. . . means a direct personal or pecuniary interest of a public official, or the official's spouse, household member, business associate, employer, or employee, in the outcome of a cause, proceeding, application, or any other matter pending before the official or before the agency or public body in which the official holds office or is employed. "Conflict of interest" does not arise in the case of votes or decisions on matters in which the public official has a personal or pecuniary interest in the outcome, such as in the establishment of a tax rate, that is no greater than that of other persons generally affected by the decision.
The difference is subtle, but Colchester’s use of “significant” changes the application of the policies that town has adopted through a motion and vote of its selectboard. The best part is, each community gets to choose what it wants —how deep the definition will cut, how much leeway the town will allow its officers. We advise towns to think seriously whether the strictures of a code of conduct would unduly restrict the free exercise of authority by those officials. Also think about the experiences your town has had with officials whose conduct you’ve found objectionable, and try to contour the ordinance to avoid that problem in the future.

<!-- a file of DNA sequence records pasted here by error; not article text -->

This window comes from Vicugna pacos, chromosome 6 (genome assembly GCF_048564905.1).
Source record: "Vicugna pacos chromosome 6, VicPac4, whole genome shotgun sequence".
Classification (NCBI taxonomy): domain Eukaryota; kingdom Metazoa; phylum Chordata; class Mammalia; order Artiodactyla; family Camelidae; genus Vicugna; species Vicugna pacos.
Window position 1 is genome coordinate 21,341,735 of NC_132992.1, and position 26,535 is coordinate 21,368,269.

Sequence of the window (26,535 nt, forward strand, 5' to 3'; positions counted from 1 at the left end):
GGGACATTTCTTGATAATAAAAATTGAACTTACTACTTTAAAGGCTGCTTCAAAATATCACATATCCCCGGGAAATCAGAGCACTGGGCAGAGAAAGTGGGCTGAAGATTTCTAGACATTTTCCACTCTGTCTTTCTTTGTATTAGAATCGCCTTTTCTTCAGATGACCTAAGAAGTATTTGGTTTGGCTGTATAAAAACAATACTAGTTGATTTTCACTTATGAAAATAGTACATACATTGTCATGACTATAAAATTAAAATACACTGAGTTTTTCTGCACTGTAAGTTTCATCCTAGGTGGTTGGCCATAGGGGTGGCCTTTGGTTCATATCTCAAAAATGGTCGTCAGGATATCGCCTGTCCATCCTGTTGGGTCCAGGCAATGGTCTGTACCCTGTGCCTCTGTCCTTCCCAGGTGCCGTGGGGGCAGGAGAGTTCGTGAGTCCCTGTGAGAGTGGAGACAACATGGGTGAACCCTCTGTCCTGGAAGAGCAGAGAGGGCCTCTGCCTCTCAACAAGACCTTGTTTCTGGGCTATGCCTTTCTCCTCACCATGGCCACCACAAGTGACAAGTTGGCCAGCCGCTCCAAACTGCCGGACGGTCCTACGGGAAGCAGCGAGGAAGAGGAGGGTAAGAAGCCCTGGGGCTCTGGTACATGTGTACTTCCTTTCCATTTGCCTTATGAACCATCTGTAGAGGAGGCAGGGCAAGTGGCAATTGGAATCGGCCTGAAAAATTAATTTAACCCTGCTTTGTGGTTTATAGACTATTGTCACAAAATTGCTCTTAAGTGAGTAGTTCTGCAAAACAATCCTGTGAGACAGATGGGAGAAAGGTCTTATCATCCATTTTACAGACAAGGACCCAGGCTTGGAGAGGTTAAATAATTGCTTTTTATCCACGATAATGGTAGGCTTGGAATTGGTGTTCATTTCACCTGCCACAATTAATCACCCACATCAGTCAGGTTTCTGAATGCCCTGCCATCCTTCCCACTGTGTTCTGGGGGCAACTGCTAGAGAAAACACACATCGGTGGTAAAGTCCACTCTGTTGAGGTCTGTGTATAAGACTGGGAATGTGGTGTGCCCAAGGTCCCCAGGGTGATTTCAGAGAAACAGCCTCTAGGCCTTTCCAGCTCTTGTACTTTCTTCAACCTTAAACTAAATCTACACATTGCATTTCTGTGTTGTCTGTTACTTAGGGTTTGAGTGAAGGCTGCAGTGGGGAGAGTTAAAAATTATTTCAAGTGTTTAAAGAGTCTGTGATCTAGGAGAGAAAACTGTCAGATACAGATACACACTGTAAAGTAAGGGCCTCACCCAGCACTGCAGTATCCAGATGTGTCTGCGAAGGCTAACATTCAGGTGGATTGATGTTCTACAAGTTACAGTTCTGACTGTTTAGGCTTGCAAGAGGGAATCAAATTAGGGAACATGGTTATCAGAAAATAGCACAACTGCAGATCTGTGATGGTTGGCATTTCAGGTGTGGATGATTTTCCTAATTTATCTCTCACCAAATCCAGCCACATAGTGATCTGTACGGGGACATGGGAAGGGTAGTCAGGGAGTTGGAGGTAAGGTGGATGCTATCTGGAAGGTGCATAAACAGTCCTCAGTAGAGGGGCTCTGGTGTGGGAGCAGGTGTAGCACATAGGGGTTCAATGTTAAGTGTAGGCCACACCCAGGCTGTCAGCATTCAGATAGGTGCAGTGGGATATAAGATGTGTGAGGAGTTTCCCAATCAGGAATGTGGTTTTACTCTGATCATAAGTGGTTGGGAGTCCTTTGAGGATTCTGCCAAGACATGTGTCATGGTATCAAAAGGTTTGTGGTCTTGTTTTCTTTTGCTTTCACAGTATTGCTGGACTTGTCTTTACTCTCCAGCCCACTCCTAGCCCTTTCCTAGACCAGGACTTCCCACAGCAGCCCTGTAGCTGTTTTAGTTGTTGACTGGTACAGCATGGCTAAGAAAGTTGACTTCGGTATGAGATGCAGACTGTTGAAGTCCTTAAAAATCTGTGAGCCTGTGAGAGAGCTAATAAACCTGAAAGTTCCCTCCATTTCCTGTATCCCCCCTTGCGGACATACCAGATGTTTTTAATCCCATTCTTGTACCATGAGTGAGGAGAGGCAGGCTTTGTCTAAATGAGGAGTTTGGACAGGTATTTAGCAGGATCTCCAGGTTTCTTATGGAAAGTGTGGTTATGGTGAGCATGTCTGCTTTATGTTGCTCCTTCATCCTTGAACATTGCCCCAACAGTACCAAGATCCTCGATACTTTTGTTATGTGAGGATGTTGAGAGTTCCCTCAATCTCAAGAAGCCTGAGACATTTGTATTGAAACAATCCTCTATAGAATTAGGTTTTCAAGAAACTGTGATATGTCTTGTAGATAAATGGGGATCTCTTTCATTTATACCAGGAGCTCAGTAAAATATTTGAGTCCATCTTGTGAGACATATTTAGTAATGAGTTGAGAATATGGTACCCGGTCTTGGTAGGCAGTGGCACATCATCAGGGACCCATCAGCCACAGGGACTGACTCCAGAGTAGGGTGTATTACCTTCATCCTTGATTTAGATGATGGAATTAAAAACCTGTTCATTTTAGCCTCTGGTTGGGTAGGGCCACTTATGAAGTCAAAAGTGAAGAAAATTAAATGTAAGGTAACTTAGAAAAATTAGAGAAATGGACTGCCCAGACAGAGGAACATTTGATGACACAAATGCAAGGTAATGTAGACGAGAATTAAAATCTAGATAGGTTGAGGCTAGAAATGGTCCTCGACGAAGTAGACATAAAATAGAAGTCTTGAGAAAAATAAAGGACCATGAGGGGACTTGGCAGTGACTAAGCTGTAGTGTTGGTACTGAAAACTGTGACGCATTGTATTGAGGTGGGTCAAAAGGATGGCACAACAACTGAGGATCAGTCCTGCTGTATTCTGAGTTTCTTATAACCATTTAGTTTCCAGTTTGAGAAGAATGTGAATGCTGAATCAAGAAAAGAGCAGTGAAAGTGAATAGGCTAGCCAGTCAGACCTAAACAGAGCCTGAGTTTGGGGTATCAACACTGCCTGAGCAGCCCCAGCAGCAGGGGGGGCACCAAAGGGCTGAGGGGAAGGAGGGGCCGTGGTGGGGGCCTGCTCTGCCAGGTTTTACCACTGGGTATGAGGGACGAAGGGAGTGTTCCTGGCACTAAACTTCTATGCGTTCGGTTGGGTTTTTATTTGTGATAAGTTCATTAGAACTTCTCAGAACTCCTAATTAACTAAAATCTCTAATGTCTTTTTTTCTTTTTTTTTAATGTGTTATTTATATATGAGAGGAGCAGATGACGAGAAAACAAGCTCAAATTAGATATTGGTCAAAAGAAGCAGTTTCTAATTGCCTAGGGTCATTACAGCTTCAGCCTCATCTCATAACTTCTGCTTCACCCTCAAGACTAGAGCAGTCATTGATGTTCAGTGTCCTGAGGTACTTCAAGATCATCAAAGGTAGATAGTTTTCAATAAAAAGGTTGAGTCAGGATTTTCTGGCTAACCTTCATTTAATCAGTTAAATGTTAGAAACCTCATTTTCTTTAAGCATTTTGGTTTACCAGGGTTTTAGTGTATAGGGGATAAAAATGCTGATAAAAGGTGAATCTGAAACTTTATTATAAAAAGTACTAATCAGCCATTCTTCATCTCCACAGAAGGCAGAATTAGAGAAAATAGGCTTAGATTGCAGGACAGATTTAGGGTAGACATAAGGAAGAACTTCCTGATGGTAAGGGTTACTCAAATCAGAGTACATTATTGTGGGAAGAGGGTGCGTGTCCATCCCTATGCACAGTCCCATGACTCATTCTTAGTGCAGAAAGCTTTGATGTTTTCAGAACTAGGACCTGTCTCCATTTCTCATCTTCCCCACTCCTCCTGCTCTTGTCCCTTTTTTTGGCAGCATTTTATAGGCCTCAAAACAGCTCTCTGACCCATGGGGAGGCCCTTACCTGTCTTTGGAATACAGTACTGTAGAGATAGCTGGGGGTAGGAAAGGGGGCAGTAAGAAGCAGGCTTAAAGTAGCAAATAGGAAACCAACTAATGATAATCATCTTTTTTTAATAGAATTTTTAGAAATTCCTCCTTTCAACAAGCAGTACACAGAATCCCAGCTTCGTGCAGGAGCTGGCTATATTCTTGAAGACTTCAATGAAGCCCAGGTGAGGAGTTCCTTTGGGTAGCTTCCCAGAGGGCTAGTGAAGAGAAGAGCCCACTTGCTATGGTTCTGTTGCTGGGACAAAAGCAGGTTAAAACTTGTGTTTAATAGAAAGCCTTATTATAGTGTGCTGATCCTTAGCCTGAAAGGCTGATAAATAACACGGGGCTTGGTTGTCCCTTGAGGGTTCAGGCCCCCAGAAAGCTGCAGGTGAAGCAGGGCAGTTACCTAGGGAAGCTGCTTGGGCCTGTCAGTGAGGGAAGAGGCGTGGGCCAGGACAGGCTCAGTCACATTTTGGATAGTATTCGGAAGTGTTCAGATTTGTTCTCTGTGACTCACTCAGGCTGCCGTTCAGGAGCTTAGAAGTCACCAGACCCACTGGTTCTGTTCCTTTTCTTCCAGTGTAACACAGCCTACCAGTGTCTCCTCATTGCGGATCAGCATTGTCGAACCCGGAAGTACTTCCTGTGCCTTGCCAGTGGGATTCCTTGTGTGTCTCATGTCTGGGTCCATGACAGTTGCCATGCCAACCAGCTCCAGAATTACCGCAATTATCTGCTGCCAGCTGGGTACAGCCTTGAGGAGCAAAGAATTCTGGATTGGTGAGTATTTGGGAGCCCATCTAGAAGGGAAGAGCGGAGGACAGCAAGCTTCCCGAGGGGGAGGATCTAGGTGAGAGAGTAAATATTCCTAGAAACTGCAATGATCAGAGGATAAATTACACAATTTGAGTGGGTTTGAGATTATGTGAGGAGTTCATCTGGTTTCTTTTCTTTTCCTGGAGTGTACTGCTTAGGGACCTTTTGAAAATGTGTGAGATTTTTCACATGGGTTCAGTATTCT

This definition is a good place for communities to start when drafting their own ordinance. But remember just how deferential the Legislature wanted to be to the needs of diverse communities. Some towns may want a different definition. The Town of Colchester defines “conflict of interest” as
. . . a significant pecuniary interest of an appointee or such an interest, known to an appointee, of a member of his or her immediate family or household or of a business associate or of a close personal friend in the outcome of any particular matter pending before the appointee or his or her public body. “Conflict of interest” does not include a pecuniary interest which is no greater than that of other persons generally affected by the outcome of the matter.